This is a sticky one for me. I once called myself a ‘Graphic Designer’. It used to satisfy most folk in casual conversation, but it’s just not cutting it these days.
I then switched to the more general description, “Designer”, but now that seems to indicate you can do pretty much everything.
Recruiters ask, “Oh, you make websites?” and I say, “Well, no, I wouldn’t touch websites with a barge pole,” and then they may say, “Oh – sort of like UX. How’s your c++, Xcode and html5 skills?” I then give a twisted half smile and shake my head slowly. No. I design games and educational multi media for kids and sometimes grown ups. I also do… no… there’s a lot in there. Lets start with what I don’t do.
Best way to describe it – I do Everything But Code! Is that a title? Can I use that?
Hi, I’m an EBC Master. Hmm. Not doing it for me. You?
So… I animate, design UI’s, create Characters, storyboard, illustrate, do a bit of Game Design, technical art, concept Apps, art for print, and, hey, I even write. Make stuff. It’s a mouthful but not a bad spread of skills, if I may say so, and I do some of them well. Working with a good team makes up for any shortfalls. But when I look at “Design” jobs in LinkedIn or get calls from recruiters, as soon as they hear I don’t code, they go a bit quiet. They’re not sure where I fit.
(If you’re of an artistic bent in either games, multimedia or Apps, be prepared to tick the ‘Other – please specify’ box on forms quite often. )
There are Designers out there who CAN do everything. They’re a rare hybrid and if you’re lucky enough to be one, bless you and all who sail in you. You’re a fortunate and talented individual.
Many of us though, think of ourselves as creative because that’s the space our talents and interests have brought us. Purely visual. And some of the paths you might be steered down with that can be curiously limiting. I fell into a strange, hybrid, educational niche where I learned enough technical knowledge to appreciate what developers/programmers do… and enough savvy to know that although I could code by applying myself, I wouldn’t be particularly good at it.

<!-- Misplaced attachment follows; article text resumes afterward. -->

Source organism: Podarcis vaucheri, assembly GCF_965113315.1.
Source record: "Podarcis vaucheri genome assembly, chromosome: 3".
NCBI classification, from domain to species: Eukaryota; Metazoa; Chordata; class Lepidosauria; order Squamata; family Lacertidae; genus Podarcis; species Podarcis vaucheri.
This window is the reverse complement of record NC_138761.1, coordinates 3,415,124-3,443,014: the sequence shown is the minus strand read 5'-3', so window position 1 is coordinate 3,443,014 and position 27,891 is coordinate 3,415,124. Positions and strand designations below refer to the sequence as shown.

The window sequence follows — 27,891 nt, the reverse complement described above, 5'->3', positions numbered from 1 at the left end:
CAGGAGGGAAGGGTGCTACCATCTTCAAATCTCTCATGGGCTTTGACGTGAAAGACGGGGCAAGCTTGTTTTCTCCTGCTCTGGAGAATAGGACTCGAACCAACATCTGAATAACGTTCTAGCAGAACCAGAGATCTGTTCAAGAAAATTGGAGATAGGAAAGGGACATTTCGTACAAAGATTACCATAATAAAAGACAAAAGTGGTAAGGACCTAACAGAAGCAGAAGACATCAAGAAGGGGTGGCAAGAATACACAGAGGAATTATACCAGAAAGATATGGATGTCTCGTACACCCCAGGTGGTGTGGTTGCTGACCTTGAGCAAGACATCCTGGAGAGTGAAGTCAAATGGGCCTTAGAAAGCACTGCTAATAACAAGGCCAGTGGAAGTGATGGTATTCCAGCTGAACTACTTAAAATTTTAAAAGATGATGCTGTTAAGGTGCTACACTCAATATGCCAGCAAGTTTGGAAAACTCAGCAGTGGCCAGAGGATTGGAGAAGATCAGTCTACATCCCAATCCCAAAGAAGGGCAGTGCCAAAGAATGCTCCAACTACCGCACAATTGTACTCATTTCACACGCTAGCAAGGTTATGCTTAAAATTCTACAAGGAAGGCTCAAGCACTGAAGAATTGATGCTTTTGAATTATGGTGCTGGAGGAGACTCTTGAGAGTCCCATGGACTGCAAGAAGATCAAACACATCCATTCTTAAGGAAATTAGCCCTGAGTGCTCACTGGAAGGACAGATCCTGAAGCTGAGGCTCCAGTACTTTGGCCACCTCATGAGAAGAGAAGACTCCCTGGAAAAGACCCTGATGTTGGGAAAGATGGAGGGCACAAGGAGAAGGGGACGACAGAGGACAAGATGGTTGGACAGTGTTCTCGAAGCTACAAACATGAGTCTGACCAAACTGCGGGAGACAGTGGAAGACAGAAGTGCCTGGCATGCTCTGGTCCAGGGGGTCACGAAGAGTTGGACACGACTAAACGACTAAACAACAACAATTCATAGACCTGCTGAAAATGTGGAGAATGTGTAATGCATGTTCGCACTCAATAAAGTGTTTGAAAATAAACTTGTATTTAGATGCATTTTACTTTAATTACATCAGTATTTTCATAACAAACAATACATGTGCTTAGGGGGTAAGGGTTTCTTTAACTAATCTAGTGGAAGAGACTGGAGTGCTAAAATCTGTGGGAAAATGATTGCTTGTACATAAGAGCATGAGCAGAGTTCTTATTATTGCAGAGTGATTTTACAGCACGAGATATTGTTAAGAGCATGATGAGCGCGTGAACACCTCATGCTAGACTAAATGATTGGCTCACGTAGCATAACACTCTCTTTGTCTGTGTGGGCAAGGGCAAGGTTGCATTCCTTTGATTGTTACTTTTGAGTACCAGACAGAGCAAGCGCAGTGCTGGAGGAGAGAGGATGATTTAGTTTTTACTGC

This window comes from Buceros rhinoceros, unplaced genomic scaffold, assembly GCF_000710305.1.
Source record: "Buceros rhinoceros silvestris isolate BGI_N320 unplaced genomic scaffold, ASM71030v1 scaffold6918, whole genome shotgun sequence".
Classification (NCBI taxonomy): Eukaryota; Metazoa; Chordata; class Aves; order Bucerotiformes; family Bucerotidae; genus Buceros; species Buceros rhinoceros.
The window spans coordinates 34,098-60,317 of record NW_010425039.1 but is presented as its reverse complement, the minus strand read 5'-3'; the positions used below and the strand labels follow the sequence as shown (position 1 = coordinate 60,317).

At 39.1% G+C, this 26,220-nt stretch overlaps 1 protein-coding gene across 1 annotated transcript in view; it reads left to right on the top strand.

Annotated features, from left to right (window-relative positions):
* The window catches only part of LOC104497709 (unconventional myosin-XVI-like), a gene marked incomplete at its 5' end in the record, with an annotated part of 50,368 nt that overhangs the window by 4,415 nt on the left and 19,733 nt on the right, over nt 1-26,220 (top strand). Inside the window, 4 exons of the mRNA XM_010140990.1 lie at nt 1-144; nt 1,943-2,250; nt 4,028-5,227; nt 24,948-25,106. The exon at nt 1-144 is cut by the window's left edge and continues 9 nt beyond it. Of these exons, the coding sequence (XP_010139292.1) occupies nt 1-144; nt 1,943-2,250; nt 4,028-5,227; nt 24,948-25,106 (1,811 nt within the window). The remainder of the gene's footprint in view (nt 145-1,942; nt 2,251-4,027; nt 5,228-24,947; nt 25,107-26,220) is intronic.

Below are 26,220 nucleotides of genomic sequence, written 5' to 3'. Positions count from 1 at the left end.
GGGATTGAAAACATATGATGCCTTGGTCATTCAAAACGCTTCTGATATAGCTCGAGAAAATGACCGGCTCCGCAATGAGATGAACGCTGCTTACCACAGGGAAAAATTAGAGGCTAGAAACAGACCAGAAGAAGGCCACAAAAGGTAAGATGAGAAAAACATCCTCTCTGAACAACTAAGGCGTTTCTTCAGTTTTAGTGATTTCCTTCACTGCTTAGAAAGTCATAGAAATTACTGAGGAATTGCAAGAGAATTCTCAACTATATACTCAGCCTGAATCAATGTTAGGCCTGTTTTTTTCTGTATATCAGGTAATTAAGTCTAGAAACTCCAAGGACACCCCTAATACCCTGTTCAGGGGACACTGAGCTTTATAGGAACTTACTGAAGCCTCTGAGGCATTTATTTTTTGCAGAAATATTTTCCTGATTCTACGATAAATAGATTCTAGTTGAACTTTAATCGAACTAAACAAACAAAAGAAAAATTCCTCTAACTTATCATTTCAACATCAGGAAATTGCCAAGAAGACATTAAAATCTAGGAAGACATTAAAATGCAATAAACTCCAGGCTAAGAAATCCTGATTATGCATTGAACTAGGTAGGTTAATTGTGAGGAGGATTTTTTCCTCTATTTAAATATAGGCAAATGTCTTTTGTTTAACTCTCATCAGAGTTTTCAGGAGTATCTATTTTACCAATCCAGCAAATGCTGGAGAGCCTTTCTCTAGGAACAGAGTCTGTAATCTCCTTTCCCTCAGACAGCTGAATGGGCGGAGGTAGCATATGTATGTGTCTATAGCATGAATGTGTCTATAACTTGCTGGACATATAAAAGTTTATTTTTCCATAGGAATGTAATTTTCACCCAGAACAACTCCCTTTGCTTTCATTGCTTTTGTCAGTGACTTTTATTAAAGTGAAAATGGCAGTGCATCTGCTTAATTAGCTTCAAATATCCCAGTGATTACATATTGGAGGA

It’s a part of my brain I don’t enjoy using.
So I don’t. And that’s ok – instead, I can work in tandem with a good programmer and we form a symbiosis. We understand enough about each other to make it all work.
(That said, admittedly I’m prodding at the new Unity 2D engine with some interest.)
To all aspiring designers out there who DO want to work in multimedia or Games, that creative side of your brain is going to need to have a long, difficult chat with the logical side. Whether it wants to or not. The very word ‘Designer’ has become blurred and such a catch all. Game Developers are making Art and Artists are making games. Crossing the lines. The technical constraints on outputting game art are quite stringent.
If you want to get into that field, you’re certainly going to have to broaden your horizons and learn to do things that fall out of your comfort zones. I’m not saying you need to be able to do everything, but budgets are increasingly limited and projects need people who can cross several disciplines. They need to be willing to do whatever they possibly can. Try!
Frankly, if I had the Art budget, I’d hire a kick ass concept artist solely for characters. A Background artist who does breath-taking digital painting. A ninja Animator who makes characters live and breathe. A UI expert who anally polishes every button to an exquisite shine. But I usually can’t. Its usually all on me.
It’s a shame, but that’s where we are in the Start-up/indie environment. I do know some Concept artists who are in California and doing well in AAA games who HAVE massive budgets to go niche with their departments. If that’s solely what you want to do, you may have to target the larger studios and try to forge your own space in a bigger environment.
So to conclude – no, a Designer doesn’t need to be able to do everything. But it helps to have as broad a range of skills as you can. Never stop learning. Try your hand at as much as you can. Keep up with the new.
What is a Designer? Pretty valuable, actually. Get them on board and your game/app/product will look amazing at the end of the day. Don’t underestimate the professional shine a good one can bring. Oh. And if you’re only willing to specialise in one thing…
…then you’d better be absolutely incredible at it! Good luck.